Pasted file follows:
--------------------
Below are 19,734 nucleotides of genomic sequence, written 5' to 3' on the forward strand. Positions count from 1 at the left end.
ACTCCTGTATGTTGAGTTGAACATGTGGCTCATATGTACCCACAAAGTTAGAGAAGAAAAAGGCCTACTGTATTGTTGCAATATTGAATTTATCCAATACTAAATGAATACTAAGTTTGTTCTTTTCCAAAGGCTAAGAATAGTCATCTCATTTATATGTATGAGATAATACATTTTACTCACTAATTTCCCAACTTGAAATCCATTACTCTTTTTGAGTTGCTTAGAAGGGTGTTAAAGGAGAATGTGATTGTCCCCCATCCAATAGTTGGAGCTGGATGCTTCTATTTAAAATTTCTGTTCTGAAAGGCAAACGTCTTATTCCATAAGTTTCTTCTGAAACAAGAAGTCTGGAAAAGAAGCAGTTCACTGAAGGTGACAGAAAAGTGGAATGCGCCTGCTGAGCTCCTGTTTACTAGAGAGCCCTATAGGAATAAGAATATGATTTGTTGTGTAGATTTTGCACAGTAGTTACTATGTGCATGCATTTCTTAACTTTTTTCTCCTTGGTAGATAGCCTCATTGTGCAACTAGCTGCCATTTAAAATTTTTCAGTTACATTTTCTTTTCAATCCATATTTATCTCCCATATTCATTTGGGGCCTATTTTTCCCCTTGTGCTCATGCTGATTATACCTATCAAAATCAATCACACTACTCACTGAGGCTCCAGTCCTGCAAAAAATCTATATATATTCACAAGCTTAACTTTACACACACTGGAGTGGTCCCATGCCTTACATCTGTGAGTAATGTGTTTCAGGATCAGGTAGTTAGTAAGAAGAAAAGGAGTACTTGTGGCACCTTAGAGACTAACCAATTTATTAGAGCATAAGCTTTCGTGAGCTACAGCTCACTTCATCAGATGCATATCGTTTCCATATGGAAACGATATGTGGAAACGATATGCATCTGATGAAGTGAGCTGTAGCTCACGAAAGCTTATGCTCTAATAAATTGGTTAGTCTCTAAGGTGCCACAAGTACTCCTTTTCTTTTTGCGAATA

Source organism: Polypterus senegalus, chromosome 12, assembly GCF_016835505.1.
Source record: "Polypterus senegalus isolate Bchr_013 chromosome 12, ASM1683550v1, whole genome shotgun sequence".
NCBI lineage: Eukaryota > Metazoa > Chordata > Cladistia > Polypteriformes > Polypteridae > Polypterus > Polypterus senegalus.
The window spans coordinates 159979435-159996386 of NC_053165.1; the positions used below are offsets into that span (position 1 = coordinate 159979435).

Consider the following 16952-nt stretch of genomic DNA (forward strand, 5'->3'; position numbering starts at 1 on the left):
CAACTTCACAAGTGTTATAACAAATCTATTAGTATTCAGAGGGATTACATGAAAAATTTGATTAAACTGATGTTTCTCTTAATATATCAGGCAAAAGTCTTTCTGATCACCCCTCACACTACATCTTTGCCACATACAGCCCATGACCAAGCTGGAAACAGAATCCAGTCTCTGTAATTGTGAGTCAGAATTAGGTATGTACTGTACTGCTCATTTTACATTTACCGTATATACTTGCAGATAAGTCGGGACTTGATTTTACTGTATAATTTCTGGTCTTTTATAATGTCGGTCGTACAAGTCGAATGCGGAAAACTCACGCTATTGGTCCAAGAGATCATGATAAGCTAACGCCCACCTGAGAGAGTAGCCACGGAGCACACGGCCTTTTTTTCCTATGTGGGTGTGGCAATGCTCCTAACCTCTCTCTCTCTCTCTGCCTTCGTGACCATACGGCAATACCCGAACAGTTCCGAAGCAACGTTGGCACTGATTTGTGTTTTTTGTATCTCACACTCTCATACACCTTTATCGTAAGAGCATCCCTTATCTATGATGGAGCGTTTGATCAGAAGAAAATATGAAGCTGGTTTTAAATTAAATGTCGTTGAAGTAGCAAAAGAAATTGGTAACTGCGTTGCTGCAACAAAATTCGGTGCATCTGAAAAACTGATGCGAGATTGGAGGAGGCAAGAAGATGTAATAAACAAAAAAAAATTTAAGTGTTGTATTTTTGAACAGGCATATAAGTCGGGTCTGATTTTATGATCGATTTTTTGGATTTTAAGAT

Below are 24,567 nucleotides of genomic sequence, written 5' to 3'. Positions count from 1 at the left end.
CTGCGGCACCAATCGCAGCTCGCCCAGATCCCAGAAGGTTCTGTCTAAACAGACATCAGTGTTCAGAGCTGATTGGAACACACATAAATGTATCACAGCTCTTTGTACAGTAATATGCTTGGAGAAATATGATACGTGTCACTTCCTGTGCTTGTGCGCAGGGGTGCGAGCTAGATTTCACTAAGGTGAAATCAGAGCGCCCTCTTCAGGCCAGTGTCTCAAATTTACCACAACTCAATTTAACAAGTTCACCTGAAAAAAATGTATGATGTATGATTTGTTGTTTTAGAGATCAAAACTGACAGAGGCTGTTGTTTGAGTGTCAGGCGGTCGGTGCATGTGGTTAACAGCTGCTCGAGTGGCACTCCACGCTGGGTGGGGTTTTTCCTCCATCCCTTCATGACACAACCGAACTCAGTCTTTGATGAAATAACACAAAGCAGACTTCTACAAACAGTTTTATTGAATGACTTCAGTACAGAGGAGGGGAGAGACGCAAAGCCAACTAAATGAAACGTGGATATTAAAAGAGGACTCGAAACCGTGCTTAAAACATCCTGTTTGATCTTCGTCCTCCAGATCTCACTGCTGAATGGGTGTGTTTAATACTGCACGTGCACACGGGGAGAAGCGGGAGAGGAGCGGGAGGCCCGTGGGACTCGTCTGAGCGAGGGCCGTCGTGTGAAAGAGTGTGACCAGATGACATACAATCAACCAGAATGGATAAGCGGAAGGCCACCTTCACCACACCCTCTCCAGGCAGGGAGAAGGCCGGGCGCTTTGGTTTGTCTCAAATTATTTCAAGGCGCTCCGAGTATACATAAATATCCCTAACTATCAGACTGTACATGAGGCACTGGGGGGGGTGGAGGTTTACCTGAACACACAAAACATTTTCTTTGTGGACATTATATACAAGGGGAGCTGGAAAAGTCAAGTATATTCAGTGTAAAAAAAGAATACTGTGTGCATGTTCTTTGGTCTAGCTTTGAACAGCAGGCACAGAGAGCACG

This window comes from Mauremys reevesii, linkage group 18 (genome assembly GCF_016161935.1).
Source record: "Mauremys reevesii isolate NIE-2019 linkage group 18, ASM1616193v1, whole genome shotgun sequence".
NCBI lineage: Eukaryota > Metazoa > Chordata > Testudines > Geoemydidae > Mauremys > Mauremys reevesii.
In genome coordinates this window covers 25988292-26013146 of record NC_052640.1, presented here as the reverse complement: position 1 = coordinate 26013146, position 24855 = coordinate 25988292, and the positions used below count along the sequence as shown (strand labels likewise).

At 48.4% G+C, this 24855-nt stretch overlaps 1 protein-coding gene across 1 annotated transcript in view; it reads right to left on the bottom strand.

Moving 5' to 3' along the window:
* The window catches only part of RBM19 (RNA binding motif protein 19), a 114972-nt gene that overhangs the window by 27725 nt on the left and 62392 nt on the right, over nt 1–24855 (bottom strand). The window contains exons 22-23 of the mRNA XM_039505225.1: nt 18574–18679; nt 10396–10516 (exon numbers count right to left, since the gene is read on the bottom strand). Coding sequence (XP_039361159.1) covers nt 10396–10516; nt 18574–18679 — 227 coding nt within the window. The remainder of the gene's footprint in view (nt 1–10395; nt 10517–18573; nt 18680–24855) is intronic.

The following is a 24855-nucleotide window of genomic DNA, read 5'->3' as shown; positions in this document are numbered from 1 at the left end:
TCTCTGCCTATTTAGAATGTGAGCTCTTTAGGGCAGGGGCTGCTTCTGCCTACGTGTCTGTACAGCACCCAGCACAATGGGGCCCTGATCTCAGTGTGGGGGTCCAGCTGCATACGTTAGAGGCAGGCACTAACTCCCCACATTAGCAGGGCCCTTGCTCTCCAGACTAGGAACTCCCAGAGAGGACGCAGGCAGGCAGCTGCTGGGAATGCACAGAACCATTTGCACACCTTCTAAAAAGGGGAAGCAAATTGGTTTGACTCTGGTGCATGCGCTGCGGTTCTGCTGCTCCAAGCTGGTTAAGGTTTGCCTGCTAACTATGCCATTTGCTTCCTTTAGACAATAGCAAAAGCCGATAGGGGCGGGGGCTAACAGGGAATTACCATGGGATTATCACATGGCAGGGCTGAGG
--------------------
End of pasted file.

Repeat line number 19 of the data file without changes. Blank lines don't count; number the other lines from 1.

TCTCTGCCTATTTAGAATGTGAGCTCTTTAGGGCAGGGGCTGCTTCTGCCTACGTGTCTGTACAGCACCCAGCACAATGGGGCCCTGATCTCAGTGTGGGGGTCCAGCTGCATACGTTAGAGGCAGGCACTAACTCCCCACATTAGCAGGGCCCTTGCTCTCCAGACTAGGAACTCCCAGAGAGGACGCAGGCAGGCAGCTGCTGGGAATGCACAGAACCATTTGCACACCTTCTAAAAAGGGGAAGCAAATTGGTTTGACTCTGGTGCATGCGCTGCGGTTCTGCTGCTCCAAGCTGGTTAAGGTTTGCCTGCTAACTATGCCATTTGCTTCCTTTAGACAATAGCAAAAGCCGATAGGGGCGGGGGCTAACAGGGAATTACCATGGGATTATCACATGGCAGGGCTGAGG